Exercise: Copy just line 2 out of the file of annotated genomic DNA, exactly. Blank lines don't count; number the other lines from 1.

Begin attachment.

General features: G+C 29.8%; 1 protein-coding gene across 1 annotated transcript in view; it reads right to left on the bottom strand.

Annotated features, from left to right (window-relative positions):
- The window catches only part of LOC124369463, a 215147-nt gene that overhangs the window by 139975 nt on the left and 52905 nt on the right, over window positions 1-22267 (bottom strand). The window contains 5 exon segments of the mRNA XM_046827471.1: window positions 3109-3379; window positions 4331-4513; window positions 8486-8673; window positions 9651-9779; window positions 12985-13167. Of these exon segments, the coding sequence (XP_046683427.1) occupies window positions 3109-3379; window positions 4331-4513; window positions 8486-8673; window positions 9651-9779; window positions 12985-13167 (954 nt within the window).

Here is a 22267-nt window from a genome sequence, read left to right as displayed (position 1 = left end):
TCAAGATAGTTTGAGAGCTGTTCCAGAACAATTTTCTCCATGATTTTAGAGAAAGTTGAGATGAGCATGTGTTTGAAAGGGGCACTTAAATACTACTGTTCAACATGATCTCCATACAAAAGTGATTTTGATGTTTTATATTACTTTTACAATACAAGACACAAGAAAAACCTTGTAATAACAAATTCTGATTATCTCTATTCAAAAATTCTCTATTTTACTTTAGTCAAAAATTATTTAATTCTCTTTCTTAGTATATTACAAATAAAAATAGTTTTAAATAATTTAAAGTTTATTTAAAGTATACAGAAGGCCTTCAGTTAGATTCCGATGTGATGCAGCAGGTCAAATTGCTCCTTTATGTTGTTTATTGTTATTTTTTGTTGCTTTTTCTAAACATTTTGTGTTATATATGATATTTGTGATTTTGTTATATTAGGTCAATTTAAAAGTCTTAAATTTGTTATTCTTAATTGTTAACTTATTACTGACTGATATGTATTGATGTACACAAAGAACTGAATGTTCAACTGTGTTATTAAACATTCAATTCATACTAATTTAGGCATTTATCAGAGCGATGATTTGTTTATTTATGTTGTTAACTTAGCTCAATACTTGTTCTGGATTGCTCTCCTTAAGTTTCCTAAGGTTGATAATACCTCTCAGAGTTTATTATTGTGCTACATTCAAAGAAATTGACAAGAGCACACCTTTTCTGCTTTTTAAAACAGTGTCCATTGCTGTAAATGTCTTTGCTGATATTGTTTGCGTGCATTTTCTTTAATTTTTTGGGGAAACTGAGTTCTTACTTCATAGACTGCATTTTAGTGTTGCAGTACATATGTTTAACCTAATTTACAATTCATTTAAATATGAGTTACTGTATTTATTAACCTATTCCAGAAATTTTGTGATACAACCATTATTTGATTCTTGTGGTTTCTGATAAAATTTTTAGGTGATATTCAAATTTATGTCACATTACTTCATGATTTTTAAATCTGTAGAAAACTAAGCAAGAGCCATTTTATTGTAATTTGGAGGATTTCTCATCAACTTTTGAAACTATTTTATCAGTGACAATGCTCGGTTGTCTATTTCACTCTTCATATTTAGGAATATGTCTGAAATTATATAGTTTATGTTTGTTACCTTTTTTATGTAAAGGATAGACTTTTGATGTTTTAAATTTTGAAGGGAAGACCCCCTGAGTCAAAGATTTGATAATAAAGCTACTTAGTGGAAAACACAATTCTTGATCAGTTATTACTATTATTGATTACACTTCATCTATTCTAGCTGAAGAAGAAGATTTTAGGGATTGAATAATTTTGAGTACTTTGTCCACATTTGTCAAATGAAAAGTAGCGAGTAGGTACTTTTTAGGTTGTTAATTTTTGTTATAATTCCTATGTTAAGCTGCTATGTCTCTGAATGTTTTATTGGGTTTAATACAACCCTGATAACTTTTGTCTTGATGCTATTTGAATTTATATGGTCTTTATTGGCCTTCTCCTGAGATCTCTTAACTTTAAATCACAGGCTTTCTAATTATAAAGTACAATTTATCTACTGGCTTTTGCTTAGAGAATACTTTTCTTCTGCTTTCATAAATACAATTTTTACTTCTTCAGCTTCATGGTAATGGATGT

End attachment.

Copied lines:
Annotated features, from left to right (window-relative positions):